Charter flights, even though very welcome, have the disadvantage of transferring the act of selecting hotel accommodation in the country of origin. In this sense, the foreign tour operator is in a win-win situation as far as tariff negotiations is concerned. In other words, the lion’s share of the package paid by the tourist is allocated to the air-fare while little is left to cover the hotel room.

It is inconceivable that, knowing the vital importance of these flights to Margarita, the government did not insure the immediate entry of other carriers to substitute Viasa’s canceled flights from Europe to Margarita. This can only be explained in terms of indolence and/or incapacity.

The last issue on which I wish to offer some comment is that of energy supply to the Island. There is not doubt that lack of regular supply of electricity seriously affects the tourism industry anywhere. I’m sure that, should the primary objective of privatization of the energy sector in Margarita have been to allocate the latter to the bidder who promised the best service instead of trying to maximize income for the Venezuelan Investment Fund and for the central government, the Island would today have an abundant supply of energy.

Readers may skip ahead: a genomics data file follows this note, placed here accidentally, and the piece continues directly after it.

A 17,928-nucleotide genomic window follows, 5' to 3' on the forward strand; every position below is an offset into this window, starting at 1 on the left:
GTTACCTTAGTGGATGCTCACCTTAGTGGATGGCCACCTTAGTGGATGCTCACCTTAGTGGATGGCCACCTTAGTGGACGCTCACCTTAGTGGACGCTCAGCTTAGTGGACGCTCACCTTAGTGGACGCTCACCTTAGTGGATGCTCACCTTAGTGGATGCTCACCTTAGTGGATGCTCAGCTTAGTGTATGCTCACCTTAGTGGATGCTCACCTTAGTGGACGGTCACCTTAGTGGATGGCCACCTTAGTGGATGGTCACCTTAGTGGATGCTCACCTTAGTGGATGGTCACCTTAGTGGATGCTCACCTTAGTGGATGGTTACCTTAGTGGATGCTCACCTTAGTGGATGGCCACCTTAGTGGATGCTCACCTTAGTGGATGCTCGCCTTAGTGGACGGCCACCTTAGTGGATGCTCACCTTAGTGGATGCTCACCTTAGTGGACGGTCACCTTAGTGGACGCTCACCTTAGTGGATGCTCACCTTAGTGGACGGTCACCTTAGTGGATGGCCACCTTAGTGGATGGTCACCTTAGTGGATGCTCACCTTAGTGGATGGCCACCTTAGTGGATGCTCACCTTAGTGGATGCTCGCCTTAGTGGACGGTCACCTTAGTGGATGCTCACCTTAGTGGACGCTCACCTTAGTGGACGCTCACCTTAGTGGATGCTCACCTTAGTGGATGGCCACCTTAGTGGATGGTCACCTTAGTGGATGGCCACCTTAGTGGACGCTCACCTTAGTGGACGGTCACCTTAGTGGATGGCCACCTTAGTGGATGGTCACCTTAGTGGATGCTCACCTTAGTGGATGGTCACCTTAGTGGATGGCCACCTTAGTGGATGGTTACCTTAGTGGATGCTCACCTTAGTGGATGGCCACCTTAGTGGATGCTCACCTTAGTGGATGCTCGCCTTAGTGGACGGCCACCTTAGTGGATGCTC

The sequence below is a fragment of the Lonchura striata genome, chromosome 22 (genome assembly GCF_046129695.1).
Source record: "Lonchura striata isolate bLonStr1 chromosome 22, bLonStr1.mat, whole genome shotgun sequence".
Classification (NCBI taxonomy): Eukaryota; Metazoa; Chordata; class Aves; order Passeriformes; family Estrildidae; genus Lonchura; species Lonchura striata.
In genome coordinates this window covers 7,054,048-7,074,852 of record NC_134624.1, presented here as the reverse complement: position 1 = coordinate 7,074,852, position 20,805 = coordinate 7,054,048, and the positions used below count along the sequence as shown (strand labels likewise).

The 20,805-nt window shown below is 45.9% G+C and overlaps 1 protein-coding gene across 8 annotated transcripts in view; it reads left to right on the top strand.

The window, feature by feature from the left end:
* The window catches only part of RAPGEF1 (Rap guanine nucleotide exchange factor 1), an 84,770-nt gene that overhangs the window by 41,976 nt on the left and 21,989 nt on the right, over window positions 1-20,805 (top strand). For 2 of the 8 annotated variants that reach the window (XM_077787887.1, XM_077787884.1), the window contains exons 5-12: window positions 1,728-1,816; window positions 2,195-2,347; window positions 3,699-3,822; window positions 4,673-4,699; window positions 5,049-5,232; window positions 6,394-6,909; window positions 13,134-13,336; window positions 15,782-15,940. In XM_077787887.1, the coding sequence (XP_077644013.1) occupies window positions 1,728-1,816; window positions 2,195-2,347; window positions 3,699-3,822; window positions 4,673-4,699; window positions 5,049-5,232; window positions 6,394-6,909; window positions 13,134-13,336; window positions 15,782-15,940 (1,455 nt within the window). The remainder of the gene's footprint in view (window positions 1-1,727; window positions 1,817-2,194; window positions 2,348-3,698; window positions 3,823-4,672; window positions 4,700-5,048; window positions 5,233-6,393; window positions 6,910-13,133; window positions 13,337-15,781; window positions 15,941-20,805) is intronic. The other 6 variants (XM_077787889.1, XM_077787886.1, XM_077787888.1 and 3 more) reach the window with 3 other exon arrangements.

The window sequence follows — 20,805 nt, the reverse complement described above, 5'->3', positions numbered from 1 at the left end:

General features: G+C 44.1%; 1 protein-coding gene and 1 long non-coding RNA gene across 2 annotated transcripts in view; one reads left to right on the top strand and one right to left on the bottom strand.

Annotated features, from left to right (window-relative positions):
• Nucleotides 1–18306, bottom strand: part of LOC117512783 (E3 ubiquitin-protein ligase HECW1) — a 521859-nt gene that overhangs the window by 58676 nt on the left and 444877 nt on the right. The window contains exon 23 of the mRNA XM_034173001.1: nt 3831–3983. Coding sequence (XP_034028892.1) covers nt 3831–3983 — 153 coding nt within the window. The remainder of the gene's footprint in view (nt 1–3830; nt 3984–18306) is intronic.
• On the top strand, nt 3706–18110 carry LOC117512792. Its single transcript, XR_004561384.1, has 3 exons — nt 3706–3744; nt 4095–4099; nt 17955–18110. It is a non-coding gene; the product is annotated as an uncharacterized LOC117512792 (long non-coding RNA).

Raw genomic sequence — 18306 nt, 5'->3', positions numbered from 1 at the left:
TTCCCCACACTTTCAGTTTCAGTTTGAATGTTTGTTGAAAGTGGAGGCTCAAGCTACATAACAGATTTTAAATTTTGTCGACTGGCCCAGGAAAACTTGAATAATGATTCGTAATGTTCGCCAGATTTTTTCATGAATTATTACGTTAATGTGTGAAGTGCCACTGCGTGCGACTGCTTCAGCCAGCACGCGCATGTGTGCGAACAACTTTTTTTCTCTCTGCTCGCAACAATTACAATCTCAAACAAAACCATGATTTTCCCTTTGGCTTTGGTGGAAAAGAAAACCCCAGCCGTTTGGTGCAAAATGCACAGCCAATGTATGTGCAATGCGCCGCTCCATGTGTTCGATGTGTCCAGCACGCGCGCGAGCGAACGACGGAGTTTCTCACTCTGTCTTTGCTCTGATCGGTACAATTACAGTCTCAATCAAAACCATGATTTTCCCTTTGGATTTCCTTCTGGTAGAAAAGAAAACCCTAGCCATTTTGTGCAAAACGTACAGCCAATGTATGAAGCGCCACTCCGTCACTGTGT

In this sense, it is surprising that resources were not made available to Edelca to finance the installation of an additional transmission line to the Island which would, like in effect Zulia and other equally as remote locations already do, allow Margarita access to Venezuela’s vast availability of hydroelectric power.

I don’t understand what is holding them back from recuperating the tourism industry in our beloved Margarita. It seems that the entire official sector has dedicated all its energy to the debate on casinos and bingos. When will they realize that the development of tourism is not merely a game!
Published in the Daily Journal, Caracas, September 11, 1997